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The last thing you want to think about during pregnancy is the possibility that after nine months of anticipation, you'll be too unhappy to enjoy your baby. Yet the truth is that 80 percent of new mothers have severe mood swings, known as baby blues, and 10 percent suffer major postpartum depression (PPD) in the first year.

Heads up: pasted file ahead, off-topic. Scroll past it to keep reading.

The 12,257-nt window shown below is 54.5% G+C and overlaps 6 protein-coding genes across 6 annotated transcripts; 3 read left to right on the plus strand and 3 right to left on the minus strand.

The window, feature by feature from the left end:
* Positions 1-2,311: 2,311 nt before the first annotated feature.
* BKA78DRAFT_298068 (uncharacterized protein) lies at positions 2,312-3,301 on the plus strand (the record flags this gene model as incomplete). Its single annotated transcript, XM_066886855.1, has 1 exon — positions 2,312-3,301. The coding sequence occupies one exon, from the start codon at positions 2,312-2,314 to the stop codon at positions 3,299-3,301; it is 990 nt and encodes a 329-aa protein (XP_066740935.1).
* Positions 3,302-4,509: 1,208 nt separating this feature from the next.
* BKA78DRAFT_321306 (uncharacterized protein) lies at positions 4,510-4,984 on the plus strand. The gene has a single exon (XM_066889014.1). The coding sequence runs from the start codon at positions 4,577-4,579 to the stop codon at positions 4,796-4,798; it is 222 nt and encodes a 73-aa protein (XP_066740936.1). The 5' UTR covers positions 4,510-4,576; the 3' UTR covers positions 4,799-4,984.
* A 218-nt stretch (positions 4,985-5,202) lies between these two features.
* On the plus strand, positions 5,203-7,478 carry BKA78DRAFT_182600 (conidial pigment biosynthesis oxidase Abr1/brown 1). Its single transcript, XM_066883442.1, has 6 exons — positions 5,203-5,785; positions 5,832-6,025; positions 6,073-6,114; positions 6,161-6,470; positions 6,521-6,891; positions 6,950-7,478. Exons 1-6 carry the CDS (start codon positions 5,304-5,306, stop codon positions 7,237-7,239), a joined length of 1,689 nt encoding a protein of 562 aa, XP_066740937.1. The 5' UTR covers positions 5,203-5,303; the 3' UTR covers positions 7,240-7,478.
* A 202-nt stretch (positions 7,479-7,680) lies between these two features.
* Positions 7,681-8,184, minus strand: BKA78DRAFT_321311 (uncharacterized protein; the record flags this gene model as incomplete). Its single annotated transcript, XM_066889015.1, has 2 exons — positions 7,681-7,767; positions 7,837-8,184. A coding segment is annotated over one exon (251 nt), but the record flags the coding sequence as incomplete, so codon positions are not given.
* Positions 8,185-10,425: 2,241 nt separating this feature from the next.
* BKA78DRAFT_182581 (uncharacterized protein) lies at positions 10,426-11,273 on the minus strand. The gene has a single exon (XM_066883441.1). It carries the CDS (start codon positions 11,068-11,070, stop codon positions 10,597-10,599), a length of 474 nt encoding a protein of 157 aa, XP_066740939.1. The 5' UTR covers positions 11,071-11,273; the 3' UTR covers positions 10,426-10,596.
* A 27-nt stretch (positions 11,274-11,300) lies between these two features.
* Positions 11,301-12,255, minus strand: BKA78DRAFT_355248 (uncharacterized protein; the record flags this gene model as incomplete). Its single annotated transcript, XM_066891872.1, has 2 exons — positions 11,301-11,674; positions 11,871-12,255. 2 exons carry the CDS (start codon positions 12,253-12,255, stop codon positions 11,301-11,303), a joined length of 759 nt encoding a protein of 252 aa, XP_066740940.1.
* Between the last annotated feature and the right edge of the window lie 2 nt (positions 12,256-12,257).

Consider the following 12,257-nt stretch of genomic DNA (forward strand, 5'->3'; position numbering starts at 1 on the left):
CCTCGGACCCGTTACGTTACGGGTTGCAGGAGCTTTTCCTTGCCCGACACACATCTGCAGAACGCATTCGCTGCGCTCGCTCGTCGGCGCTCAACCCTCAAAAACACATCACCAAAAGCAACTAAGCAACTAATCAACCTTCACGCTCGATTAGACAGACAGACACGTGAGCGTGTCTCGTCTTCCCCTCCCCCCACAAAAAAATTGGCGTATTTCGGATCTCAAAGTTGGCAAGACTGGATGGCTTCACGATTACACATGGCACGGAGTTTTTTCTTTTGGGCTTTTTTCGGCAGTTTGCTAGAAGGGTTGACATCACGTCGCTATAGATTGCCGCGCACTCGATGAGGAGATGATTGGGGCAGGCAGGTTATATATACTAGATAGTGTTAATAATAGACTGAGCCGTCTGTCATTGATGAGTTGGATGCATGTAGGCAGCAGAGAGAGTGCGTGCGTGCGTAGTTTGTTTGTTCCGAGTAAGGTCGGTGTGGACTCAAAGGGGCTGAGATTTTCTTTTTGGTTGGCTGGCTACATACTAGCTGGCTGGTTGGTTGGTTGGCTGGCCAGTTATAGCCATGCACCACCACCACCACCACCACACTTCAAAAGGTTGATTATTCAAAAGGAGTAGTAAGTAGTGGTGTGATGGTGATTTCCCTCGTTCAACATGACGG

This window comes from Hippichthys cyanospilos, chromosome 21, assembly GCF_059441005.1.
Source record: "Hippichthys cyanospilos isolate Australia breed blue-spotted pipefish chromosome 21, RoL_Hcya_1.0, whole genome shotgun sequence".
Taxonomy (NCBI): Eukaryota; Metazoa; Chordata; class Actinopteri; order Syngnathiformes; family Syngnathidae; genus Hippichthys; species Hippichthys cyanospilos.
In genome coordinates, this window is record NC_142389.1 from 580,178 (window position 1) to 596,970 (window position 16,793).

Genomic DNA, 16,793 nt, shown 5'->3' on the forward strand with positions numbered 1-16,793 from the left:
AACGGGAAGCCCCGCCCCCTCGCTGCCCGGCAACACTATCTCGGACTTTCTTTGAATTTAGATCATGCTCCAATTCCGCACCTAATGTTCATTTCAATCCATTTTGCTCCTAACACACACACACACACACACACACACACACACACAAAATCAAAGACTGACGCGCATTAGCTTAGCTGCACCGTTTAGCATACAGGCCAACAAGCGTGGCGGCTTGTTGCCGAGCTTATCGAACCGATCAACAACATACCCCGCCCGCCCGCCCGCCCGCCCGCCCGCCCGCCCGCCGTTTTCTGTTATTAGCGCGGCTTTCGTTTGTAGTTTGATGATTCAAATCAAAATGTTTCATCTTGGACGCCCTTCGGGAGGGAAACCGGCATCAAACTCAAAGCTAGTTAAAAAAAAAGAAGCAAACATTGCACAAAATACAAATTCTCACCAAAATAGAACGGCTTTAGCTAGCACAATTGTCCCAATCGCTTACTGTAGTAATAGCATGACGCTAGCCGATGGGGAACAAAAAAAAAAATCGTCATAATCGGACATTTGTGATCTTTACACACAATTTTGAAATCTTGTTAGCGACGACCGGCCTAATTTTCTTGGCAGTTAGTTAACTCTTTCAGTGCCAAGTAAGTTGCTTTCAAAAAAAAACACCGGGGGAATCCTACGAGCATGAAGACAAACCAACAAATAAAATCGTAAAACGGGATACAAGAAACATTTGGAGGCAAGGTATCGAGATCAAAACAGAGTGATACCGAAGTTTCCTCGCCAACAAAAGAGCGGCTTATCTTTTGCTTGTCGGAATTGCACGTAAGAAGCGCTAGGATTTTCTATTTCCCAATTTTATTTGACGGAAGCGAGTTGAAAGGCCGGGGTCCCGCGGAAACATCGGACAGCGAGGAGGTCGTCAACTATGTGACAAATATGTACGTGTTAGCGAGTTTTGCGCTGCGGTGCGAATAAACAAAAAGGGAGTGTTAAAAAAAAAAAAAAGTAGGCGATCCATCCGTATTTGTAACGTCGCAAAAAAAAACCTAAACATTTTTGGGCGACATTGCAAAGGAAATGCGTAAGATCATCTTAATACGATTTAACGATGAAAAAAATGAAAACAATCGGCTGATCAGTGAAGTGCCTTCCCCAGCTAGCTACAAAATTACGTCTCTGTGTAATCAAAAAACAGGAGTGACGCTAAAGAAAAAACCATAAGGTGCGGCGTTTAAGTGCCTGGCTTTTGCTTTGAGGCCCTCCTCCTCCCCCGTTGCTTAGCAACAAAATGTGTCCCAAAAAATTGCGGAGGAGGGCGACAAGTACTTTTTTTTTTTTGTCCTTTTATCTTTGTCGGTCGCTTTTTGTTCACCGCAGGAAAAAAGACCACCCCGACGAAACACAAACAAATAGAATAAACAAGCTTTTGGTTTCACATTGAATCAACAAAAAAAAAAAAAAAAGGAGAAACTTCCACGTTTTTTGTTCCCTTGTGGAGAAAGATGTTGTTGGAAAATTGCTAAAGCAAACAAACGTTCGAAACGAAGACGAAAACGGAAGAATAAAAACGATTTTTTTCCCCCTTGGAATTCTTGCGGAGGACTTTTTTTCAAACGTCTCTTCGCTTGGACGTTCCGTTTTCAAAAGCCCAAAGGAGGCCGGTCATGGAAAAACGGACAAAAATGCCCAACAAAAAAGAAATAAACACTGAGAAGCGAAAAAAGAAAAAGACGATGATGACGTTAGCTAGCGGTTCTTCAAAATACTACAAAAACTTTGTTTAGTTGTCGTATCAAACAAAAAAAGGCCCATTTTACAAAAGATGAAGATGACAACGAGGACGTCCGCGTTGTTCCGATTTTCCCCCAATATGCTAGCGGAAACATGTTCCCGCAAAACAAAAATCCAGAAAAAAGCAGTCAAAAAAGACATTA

Traditionally, doctors have blamed PPD on the dramatic drop in hormones that occurs after delivery. But chemistry can't explain everything; otherwise, all new mothers would plummet into depression. According to the latest research, women who suffer from PPD show clear warning signs during pregnancy; many have risk factors, such as a history of depression. "Doctors can detect the most vulnerable women early and prevent the illness before it strikes," says lead researcher Zachary Stowe, M.D., director of the Pregnancy and Postpartum Mood Disorders Program at Emory University in Atlanta.
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